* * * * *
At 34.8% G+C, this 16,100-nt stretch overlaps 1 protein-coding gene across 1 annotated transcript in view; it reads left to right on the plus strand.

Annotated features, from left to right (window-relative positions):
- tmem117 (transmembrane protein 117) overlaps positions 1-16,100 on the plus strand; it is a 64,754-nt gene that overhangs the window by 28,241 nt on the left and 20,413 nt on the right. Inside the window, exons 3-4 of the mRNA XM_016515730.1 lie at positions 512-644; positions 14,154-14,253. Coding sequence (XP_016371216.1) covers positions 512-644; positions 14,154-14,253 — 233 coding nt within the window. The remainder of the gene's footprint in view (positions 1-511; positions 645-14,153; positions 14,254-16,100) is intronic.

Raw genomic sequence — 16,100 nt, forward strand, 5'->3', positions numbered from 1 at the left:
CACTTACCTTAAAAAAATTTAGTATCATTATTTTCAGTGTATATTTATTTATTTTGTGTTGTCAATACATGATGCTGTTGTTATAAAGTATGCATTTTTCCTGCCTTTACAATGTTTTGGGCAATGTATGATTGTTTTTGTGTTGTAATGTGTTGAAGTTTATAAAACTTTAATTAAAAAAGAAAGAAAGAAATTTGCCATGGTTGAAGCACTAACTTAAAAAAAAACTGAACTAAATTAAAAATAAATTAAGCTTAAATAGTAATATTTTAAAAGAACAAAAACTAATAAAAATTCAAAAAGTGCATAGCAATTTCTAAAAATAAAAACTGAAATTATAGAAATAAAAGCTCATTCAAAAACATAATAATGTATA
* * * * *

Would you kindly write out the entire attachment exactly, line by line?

At 34.8% G+C, this 16,100-nt stretch overlaps 1 protein-coding gene across 1 annotated transcript in view; it reads left to right on the plus strand.

Annotated features, from left to right (window-relative positions):
- tmem117 (transmembrane protein 117) overlaps positions 1-16,100 on the plus strand; it is a 64,754-nt gene that overhangs the window by 28,241 nt on the left and 20,413 nt on the right. Inside the window, exons 3-4 of the mRNA XM_016515730.1 lie at positions 512-644; positions 14,154-14,253. Coding sequence (XP_016371216.1) covers positions 512-644; positions 14,154-14,253 — 233 coding nt within the window. The remainder of the gene's footprint in view (positions 1-511; positions 645-14,153; positions 14,254-16,100) is intronic.

Raw genomic sequence — 16,100 nt, forward strand, 5'->3', positions numbered from 1 at the left:
CACTTACCTTAAAAAAATTTAGTATCATTATTTTCAGTGTATATTTATTTATTTTGTGTTGTCAATACATGATGCTGTTGTTATAAAGTATGCATTTTTCCTGCCTTTACAATGTTTTGGGCAATGTATGATTGTTTTTGTGTTGTAATGTGTTGAAGTTTATAAAACTTTAATTAAAAAAGAAAGAAAGAAATTTGCCATGGTTGAAGCACTAACTTAAAAAAAAACTGAACTAAATTAAAAATAAATTAAGCTTAAATAGTAATATTTTAAAAGAACAAAAACTAATAAAAATTCAAAAAGTGCATAGCAATTTCTAAAAATAAAAACTGAAATTATAGAAATAAAAGCTCATTCAAAAACATAATAATGTATA